By: William Holmes
At times the media makes it sound like that the only promotions with fighters worth talking about are Golden Boy and Top Rank.
Granted, they hold the rights to most of the best boxers who regularly compete in the United States, but they aren’t the only game in town. In fact, the two networks that Top Rank and Golden Boy do business with do not have the reach of a network on basic cable.
Main Events Promotions has two fighters that can compete, if not beat, the best in their respective divisions and are on a network that reaches more potential viewers than their subscription based rivals. It’s only a matter of time before Bryant Jennings and Sergey Kovalev gets their title shot.
The following is a preview of the NBC Sports Network televised card on Friday night at the Sands Casino in Bethlehem, Pennsylvania.
Bryant Jennings (16-0) vs. Andrey Fedosov (24-2); Heavyweights
Bryant Jennings gets better every time he steps inside the ring and unlike some American heavyweights with an undefeated record and a bronze past, Jennings has faced legitimate competition and he is a fighter that the other top heavyweights are avoiding
His knockout ratio is only at 50% but he is coming off of two straight stoppages. He is in the middle of his athletic prime and he will have a slight height advantage on his opponent.
Jennings doesn’t have the deep amateur background as other prized prospects, but does have grit, speed, and the ability to put together crisp and accurate combinations. His size may hurt him in the future since the top of the heavyweight division is loaded with giants.
He fought at an incredible rate in 2012. He stopped Bowie Tupou in the fifth round after recovering from a knockdown. He made quick work of Chris Koval. He swept the scorecards on Steve Collins and he surprised many by stopping former champion Siarhei Liakovich.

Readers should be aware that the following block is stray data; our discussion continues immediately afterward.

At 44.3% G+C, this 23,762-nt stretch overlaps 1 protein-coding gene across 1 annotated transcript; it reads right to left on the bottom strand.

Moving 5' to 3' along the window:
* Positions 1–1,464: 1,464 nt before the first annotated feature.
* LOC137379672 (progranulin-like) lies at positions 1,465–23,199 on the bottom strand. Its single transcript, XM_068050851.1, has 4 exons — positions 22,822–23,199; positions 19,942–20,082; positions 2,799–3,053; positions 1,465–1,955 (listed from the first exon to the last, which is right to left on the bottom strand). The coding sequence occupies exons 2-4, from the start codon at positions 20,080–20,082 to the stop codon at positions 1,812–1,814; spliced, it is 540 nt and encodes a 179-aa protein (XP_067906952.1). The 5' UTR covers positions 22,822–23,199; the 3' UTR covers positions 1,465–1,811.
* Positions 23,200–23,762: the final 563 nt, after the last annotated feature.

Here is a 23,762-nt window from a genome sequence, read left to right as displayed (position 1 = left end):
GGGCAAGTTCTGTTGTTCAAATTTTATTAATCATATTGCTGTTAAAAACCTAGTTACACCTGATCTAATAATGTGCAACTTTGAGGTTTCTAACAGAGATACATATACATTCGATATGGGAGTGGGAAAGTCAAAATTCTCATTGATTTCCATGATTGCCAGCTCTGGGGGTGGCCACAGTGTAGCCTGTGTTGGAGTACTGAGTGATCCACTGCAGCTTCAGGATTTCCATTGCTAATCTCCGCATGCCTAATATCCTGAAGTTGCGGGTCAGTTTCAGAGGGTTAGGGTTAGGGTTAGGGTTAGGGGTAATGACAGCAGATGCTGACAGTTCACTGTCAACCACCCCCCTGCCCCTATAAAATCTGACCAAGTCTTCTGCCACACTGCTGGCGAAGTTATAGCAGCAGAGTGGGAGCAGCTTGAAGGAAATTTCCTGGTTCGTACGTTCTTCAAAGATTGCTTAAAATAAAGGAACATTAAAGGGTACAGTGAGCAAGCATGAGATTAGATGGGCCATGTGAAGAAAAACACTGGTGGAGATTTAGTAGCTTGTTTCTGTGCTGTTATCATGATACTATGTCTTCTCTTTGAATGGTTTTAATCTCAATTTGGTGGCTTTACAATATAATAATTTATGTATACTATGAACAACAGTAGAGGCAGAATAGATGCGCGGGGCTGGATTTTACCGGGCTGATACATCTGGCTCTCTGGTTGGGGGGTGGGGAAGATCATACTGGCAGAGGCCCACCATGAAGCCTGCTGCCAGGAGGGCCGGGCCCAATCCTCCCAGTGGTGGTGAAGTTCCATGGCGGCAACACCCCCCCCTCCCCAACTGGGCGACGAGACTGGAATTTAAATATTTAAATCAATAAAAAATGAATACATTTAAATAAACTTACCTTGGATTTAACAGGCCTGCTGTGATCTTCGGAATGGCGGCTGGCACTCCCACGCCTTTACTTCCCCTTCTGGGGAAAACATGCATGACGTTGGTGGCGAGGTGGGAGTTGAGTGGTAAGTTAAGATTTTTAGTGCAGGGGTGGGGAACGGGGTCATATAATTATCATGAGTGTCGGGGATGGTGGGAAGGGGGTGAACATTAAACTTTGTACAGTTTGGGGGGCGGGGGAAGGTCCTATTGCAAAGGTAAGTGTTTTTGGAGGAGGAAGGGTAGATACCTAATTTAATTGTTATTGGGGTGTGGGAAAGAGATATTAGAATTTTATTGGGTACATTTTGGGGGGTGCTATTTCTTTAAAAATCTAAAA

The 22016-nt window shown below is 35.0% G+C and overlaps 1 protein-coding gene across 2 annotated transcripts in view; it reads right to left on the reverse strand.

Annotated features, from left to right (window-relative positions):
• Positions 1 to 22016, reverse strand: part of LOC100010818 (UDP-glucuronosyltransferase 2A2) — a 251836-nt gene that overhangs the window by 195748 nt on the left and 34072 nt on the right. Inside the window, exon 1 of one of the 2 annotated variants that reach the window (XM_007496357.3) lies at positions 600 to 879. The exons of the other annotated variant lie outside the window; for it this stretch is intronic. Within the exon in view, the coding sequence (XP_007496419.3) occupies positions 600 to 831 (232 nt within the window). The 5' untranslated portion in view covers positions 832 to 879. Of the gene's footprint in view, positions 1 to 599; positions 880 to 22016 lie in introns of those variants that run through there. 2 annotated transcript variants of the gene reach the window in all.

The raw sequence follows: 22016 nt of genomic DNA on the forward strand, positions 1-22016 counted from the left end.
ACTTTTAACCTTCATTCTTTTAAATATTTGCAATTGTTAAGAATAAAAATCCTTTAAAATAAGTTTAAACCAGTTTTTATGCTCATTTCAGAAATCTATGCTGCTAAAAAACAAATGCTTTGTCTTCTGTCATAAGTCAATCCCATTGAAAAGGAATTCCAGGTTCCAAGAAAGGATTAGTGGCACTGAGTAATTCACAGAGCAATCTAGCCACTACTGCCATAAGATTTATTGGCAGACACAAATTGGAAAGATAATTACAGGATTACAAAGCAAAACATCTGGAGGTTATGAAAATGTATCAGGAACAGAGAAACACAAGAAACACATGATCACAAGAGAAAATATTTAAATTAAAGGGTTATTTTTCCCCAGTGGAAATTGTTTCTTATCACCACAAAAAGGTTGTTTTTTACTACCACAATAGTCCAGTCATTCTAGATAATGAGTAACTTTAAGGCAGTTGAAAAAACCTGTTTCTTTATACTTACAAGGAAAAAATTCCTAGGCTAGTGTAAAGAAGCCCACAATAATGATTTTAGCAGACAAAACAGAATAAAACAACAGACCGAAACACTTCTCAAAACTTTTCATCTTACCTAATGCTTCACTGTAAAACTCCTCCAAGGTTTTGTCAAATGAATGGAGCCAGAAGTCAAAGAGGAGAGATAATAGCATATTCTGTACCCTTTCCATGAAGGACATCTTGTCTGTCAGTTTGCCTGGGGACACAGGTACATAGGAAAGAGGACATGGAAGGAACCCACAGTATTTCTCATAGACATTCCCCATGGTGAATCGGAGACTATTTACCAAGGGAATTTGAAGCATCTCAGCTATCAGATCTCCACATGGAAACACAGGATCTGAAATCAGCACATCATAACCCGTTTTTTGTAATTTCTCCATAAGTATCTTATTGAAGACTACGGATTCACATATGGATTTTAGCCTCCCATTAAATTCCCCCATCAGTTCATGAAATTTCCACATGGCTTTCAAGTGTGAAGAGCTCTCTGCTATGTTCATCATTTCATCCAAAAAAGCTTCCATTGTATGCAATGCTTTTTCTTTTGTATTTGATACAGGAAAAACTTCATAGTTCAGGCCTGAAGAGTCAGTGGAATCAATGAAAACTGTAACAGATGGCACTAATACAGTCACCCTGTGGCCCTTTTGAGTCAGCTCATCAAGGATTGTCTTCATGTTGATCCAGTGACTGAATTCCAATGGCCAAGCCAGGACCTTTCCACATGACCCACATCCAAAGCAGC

Jennings only had seventeen amateur fights but he has made the best of his three years as a professional by consistently and progressively challenging himself and gaining valuable experience.
Fedosov is a Russian fighter with a very good knockout ration. He’s stopped nineteen of his opponents and including four of his last five victories.
He’s short for the heavyweight division and will be giving up some height and reach to Jennings. His only losses were a split decision to Lance Whitaker in 2010 and a loss to Oleksandr Mileiko in his seventh fight in the Ukraine in 2004.
In his loss to Whitaker he looked slow and at times lackadaisical. Whitaker also towered over him so if Fedosov had problems with Whitaker he’d have no chance against a Klitschko.
Fedosov has a decent record but like so many prospects it’s devoid of real competition. The only recognizable fighter on his record is a ten loss Byron Polley in 2011.
Does Fedosov have a chance at pulling off the upset? Highly unlikely.
Sergey Kovalev (20-0) vs. Cornelius White (21-1); IBF Light Heavyweight Eliminator
After Chad Dawson’s shocking knockout loss to Adonis Stevenson last Saturday the light heavyweight division is wide open. And in this writer’s opinion, after the dust settles, Sergey Kovalev will be the man on top.
Kovalev has an incredible knockout ration. He’s stopped eighteen of his twenty opponents and has eight straight stoppages. He’s aggressive, powerful, technically sound, and he has a crowd pleasing style.
Quite simply, Sergey Kovalev is the real deal.
Kovalev is thirty years old so he needs a title shot sooner than Bryant Jennings, but luckily for him a win on Saturday will guarantee him a shot at the IBF Light Heavyweight belt that is currently held by the ageless wonder Bernard Hopkins.
He’ll be the slightly smaller man in the ring but Corelius White is just a stepping stone for Kovalev.
Kovalev had 215 amateur fights with 193 wins and has faced decent, but not top level, competition. He really opened up the eyes of the boxing community with his three round destruction over Gabriel Campillo in January of this year. He’s also made quick work of Lionell Thompson, Darnell Boone, and Roman Simakov. He has mainly fought in the United States with the exception of one fight in Russia in 2010.
Cornelius White also has power as he has stopped sixteen of his opponents, but he has went to the scorecards in four of his last five victories. He is also susceptible to the knockout. Don George stopped him in the first round after knocking him down three times in 2011.
White’s most notable victories were over Otis Griffin, Dmitr Sukhotsky, and Yordanis Despaigne. But none of those names are the type of opponent to really get your attention.
White, like Fedosov, has a very slim chance of winning on Saturday. It will be a shocker if White even makes it past the eighth round.
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